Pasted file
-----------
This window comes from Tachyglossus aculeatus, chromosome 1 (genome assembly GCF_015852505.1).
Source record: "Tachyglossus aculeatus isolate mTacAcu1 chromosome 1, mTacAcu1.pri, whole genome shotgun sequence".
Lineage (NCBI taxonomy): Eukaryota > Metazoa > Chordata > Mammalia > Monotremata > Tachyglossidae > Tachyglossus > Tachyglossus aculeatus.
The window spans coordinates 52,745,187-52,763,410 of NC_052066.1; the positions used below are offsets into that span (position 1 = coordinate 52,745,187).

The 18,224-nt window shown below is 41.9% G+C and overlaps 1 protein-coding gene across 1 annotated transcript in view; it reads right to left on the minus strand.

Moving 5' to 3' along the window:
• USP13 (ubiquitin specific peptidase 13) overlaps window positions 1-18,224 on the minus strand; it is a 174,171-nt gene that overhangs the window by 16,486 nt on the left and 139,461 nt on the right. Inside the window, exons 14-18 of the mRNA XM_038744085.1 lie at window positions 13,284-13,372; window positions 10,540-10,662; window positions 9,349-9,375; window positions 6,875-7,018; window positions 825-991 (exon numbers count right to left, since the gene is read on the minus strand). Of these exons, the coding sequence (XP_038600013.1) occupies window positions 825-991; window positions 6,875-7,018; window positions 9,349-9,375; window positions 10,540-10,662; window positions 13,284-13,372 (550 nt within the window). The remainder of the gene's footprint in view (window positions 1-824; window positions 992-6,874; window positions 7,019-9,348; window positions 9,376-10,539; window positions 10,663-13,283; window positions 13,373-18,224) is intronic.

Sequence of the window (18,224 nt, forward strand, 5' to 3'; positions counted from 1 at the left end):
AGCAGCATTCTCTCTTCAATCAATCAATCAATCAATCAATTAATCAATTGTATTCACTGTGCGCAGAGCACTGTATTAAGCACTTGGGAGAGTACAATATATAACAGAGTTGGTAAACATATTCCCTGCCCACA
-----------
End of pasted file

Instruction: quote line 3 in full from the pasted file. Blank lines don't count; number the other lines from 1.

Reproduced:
Lineage (NCBI taxonomy): Eukaryota > Metazoa > Chordata > Mammalia > Monotremata > Tachyglossidae > Tachyglossus > Tachyglossus aculeatus.